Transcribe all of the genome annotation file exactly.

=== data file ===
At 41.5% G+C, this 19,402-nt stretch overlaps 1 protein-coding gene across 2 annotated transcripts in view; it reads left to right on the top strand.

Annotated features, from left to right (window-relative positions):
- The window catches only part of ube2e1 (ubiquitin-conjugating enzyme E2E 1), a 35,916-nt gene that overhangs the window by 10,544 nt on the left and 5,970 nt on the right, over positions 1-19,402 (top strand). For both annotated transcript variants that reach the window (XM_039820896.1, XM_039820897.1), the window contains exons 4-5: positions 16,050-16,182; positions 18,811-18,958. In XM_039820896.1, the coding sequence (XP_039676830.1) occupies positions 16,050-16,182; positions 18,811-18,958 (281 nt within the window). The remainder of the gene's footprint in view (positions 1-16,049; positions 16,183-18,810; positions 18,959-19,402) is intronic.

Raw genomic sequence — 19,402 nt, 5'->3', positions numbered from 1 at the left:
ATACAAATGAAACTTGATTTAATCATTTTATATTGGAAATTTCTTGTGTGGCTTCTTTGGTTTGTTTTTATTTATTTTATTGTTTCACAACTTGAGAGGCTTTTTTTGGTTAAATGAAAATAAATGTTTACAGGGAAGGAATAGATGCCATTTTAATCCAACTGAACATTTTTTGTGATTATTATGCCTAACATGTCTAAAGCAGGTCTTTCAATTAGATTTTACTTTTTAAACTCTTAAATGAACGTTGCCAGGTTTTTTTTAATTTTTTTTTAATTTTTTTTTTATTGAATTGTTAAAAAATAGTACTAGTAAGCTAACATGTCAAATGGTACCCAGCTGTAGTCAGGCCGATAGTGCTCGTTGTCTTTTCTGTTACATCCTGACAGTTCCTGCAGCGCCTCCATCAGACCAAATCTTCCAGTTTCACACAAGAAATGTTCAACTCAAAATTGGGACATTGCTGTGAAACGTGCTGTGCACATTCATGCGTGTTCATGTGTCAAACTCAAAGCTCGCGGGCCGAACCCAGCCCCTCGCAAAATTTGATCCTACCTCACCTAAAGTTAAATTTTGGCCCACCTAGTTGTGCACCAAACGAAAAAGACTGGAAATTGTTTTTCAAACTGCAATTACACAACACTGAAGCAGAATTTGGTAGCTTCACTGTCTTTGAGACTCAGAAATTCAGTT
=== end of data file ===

At 41.5% G+C, this 19,402-nt stretch overlaps 1 protein-coding gene across 2 annotated transcripts in view; it reads left to right on the top strand.

Annotated features, from left to right (window-relative positions):
- The window catches only part of ube2e1 (ubiquitin-conjugating enzyme E2E 1), a 35,916-nt gene that overhangs the window by 10,544 nt on the left and 5,970 nt on the right, over positions 1-19,402 (top strand). For both annotated transcript variants that reach the window (XM_039820896.1, XM_039820897.1), the window contains exons 4-5: positions 16,050-16,182; positions 18,811-18,958. In XM_039820896.1, the coding sequence (XP_039676830.1) occupies positions 16,050-16,182; positions 18,811-18,958 (281 nt within the window). The remainder of the gene's footprint in view (positions 1-16,049; positions 16,183-18,810; positions 18,959-19,402) is intronic.

Raw genomic sequence — 19,402 nt, 5'->3', positions numbered from 1 at the left:
ATACAAATGAAACTTGATTTAATCATTTTATATTGGAAATTTCTTGTGTGGCTTCTTTGGTTTGTTTTTATTTATTTTATTGTTTCACAACTTGAGAGGCTTTTTTTGGTTAAATGAAAATAAATGTTTACAGGGAAGGAATAGATGCCATTTTAATCCAACTGAACATTTTTTGTGATTATTATGCCTAACATGTCTAAAGCAGGTCTTTCAATTAGATTTTACTTTTTAAACTCTTAAATGAACGTTGCCAGGTTTTTTTTAATTTTTTTTTAATTTTTTTTTTATTGAATTGTTAAAAAATAGTACTAGTAAGCTAACATGTCAAATGGTACCCAGCTGTAGTCAGGCCGATAGTGCTCGTTGTCTTTTCTGTTACATCCTGACAGTTCCTGCAGCGCCTCCATCAGACCAAATCTTCCAGTTTCACACAAGAAATGTTCAACTCAAAATTGGGACATTGCTGTGAAACGTGCTGTGCACATTCATGCGTGTTCATGTGTCAAACTCAAAGCTCGCGGGCCGAACCCAGCCCCTCGCAAAATTTGATCCTACCTCACCTAAAGTTAAATTTTGGCCCACCTAGTTGTGCACCAAACGAAAAAGACTGGAAATTGTTTTTCAAACTGCAATTACACAACACTGAAGCAGAATTTGGTAGCTTCACTGTCTTTGAGACTCAGAAATTCAGTT